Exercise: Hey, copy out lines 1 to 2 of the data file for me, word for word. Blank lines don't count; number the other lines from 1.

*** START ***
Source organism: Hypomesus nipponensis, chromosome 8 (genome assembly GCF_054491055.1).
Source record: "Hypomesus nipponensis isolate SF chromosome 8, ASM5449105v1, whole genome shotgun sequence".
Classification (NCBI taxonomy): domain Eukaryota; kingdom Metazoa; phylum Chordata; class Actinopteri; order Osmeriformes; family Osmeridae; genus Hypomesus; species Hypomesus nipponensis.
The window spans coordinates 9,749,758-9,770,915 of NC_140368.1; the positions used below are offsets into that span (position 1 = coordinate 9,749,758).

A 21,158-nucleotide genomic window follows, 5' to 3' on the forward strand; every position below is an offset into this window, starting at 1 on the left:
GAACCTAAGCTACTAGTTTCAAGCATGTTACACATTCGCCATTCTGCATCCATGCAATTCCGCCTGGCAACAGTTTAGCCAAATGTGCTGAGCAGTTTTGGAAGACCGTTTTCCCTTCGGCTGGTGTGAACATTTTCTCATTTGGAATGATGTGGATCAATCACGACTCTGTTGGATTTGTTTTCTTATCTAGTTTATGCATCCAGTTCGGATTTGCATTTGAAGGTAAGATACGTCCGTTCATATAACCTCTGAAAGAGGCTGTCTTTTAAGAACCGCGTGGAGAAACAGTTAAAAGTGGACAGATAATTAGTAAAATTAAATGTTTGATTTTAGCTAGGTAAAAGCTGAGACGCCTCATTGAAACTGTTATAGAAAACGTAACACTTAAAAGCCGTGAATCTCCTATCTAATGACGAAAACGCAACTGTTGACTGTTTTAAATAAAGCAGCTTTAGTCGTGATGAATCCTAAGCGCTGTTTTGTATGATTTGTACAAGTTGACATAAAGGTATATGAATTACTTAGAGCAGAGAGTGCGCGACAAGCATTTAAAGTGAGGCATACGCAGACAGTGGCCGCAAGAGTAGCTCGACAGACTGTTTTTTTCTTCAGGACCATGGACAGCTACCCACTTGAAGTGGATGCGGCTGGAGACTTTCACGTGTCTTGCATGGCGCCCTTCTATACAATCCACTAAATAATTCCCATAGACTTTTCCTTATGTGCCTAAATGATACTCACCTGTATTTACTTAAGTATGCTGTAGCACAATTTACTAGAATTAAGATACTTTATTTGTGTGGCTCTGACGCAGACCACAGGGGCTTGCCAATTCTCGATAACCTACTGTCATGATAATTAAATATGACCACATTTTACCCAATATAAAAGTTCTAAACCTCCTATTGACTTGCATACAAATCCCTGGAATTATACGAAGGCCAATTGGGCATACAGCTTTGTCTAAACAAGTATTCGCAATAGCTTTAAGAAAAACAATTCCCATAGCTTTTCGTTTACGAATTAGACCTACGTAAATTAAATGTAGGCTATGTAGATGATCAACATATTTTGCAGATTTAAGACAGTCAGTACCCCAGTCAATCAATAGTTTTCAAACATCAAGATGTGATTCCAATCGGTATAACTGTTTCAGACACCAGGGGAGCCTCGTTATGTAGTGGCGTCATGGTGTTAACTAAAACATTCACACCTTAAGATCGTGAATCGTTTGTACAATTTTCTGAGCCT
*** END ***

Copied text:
Source organism: Hypomesus nipponensis, chromosome 8 (genome assembly GCF_054491055.1).
Source record: "Hypomesus nipponensis isolate SF chromosome 8, ASM5449105v1, whole genome shotgun sequence".